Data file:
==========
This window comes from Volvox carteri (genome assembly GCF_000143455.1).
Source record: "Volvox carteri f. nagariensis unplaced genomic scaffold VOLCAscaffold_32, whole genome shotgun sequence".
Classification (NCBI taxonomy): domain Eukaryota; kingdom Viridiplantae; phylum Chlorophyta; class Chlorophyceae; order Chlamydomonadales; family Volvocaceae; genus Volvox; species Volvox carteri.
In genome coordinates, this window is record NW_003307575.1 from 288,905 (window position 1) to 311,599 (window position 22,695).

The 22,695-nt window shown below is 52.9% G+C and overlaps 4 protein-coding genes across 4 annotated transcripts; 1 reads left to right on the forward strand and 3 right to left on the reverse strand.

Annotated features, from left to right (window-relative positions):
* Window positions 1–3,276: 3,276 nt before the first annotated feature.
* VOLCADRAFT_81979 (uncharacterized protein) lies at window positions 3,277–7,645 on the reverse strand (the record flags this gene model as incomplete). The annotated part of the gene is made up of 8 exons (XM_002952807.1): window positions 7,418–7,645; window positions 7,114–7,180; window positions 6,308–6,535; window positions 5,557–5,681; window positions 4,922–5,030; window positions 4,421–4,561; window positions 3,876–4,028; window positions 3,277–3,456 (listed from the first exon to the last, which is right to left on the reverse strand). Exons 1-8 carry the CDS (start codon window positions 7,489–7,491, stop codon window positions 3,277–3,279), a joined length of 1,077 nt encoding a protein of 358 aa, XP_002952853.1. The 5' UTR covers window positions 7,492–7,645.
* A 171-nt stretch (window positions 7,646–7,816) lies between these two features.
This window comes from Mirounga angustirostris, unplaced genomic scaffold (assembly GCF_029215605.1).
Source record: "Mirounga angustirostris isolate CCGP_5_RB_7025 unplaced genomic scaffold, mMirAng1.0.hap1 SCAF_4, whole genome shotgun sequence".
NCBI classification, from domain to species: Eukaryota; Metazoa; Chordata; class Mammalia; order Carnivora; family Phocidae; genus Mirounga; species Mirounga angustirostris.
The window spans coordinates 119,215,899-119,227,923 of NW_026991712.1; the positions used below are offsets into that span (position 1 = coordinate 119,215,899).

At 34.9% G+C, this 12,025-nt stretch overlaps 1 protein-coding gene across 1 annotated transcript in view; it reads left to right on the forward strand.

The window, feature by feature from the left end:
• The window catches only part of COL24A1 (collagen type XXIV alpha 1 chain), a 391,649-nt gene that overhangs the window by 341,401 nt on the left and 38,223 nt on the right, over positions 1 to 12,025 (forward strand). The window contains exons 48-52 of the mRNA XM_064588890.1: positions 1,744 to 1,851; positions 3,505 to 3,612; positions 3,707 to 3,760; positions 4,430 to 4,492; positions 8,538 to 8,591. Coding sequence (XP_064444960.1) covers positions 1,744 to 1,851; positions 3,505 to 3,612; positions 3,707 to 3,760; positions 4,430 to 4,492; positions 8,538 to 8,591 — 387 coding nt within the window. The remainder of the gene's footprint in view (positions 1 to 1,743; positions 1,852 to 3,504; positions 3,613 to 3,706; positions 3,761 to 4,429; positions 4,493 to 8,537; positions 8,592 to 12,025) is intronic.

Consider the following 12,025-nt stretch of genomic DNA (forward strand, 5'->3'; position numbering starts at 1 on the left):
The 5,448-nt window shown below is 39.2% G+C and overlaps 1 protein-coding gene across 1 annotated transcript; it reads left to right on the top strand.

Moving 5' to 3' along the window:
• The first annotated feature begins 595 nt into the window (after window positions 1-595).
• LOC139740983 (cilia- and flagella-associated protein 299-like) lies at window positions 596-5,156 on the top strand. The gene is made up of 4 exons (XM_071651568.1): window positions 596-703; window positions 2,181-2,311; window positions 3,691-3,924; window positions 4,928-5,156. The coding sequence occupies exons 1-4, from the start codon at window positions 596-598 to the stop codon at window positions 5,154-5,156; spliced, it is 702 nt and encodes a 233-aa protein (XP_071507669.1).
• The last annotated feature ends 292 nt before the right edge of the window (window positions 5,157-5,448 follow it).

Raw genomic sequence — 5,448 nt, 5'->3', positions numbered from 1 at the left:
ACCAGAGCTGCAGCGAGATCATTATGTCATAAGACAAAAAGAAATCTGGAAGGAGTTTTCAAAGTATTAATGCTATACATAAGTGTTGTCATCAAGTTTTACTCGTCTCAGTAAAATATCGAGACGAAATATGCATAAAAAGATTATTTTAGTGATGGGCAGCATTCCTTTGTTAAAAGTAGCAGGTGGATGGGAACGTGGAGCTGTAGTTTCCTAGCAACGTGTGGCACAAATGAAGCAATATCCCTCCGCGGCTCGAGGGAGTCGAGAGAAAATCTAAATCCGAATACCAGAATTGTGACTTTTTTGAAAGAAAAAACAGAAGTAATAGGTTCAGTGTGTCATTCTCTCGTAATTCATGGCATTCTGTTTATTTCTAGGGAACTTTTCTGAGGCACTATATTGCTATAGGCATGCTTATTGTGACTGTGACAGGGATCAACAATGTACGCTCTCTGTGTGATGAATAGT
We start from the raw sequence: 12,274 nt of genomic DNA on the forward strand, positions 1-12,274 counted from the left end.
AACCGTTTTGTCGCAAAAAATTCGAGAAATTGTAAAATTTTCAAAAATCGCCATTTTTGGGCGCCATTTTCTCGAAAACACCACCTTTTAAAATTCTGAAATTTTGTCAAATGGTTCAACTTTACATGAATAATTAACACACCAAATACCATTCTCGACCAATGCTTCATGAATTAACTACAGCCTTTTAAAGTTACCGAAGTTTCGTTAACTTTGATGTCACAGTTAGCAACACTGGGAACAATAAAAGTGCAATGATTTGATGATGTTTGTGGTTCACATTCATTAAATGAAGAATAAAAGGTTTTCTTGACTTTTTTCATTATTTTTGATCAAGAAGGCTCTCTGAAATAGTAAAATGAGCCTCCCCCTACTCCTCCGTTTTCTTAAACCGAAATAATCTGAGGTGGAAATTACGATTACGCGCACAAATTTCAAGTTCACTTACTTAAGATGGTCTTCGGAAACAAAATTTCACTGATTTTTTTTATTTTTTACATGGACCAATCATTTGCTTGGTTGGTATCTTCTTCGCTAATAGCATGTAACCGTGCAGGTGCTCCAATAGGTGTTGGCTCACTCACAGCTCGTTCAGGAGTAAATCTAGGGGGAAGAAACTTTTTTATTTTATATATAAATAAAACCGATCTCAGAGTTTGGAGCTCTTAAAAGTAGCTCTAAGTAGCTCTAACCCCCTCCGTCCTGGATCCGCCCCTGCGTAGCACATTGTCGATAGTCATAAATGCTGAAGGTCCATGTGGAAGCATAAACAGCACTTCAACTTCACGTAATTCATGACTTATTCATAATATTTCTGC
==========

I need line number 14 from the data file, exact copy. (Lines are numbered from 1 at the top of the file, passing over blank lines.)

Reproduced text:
At 34.9% G+C, this 12,025-nt stretch overlaps 1 protein-coding gene across 1 annotated transcript in view; it reads left to right on the forward strand.